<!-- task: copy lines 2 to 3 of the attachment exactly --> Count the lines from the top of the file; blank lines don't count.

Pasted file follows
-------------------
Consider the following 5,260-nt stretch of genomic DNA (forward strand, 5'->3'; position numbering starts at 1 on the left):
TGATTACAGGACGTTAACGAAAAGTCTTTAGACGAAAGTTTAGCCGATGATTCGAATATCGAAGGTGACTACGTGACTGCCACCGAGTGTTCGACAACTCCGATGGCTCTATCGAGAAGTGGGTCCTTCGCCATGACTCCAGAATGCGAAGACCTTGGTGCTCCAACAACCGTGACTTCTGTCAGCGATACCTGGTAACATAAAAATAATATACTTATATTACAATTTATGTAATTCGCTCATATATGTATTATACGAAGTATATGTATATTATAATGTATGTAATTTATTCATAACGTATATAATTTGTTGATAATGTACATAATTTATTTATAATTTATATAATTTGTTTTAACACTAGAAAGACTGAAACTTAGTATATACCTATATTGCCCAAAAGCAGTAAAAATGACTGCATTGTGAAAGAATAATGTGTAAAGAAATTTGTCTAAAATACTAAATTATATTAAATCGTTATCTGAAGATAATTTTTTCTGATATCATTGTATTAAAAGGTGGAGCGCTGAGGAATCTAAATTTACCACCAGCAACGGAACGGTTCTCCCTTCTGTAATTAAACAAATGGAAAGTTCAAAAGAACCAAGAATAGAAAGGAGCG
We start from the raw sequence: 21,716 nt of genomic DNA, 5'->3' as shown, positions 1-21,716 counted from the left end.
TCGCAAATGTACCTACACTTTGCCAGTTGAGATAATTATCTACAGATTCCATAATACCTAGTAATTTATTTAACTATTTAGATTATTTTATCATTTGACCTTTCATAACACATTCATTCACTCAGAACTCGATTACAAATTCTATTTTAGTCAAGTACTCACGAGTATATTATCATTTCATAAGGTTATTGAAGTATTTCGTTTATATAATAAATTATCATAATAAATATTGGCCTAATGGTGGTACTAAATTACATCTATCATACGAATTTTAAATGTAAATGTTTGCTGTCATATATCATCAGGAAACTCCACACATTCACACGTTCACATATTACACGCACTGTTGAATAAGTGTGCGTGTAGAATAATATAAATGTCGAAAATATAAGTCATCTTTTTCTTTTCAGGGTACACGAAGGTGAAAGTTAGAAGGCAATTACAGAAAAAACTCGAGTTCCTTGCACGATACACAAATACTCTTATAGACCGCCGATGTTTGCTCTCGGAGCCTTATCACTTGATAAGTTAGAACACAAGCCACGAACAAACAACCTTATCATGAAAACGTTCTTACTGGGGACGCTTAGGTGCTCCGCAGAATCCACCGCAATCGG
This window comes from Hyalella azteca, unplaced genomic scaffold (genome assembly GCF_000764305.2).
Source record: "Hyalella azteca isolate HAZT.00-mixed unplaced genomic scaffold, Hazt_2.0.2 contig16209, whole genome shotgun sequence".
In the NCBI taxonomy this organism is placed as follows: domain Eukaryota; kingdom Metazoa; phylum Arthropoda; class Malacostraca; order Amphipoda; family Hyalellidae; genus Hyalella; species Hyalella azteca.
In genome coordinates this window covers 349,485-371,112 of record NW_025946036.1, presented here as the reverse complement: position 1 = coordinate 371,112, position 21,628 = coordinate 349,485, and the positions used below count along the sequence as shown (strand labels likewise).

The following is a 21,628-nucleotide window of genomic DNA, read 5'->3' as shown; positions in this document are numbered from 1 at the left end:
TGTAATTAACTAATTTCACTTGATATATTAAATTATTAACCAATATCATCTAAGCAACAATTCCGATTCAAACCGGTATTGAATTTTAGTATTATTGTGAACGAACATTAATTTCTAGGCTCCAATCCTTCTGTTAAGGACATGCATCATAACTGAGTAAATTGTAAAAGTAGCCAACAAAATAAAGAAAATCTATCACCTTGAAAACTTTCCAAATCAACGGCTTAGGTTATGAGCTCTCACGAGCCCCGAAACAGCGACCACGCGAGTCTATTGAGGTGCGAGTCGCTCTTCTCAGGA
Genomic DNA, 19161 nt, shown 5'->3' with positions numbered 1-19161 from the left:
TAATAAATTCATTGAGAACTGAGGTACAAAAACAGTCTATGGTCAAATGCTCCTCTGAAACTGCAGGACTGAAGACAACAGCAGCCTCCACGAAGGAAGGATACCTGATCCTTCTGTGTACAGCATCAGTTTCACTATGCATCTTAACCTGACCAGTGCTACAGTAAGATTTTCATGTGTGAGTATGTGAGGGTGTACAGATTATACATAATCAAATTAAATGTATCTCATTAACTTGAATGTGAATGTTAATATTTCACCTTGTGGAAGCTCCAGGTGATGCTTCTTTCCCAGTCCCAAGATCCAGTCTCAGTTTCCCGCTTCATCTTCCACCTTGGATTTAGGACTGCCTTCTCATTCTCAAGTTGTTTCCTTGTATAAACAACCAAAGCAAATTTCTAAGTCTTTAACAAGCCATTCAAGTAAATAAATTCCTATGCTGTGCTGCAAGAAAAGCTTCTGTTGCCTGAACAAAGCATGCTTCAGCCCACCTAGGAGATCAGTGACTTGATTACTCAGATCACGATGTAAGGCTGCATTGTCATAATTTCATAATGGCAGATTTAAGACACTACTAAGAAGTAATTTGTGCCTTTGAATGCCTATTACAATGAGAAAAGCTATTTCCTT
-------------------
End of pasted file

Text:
TGATTACAGGACGTTAACGAAAAGTCTTTAGACGAAAGTTTAGCCGATGATTCGAATATCGAAGGTGACTACGTGACTGCCACCGAGTGTTCGACAACTCCGATGGCTCTATCGAGAAGTGGGTCCTTCGCCATGACTCCAGAATGCGAAGACCTTGGTGCTCCAACAACCGTGACTTCTGTCAGCGATACCTGGTAACATAAAAATAATATACTTATATTACAATTTATGTAATTCGCTCATATATGTATTATACGAAGTATATGTATATTATAATGTATGTAATTTATTCATAACGTATATAATTTGTTGATAATGTACATAATTTATTTATAATTTATATAATTTGTTTTAACACTAGAAAGACTGAAACTTAGTATATACCTATATTGCCCAAAAGCAGTAAAAATGACTGCATTGTGAAAGAATAATGTGTAAAGAAATTTGTCTAAAATACTAAATTATATTAAATCGTTATCTGAAGATAATTTTTTCTGATATCATTGTATTAAAAGGTGGAGCGCTGAGGAATCTAAATTTACCACCAGCAACGGAACGGTTCTCCCTTCTGTAATTAAACAAATGGAAAGTTCAAAAGAACCAAGAATAGAAAGGAGCG
We start from the raw sequence: 21,716 nt of genomic DNA, 5'->3' as shown, positions 1-21,716 counted from the left end.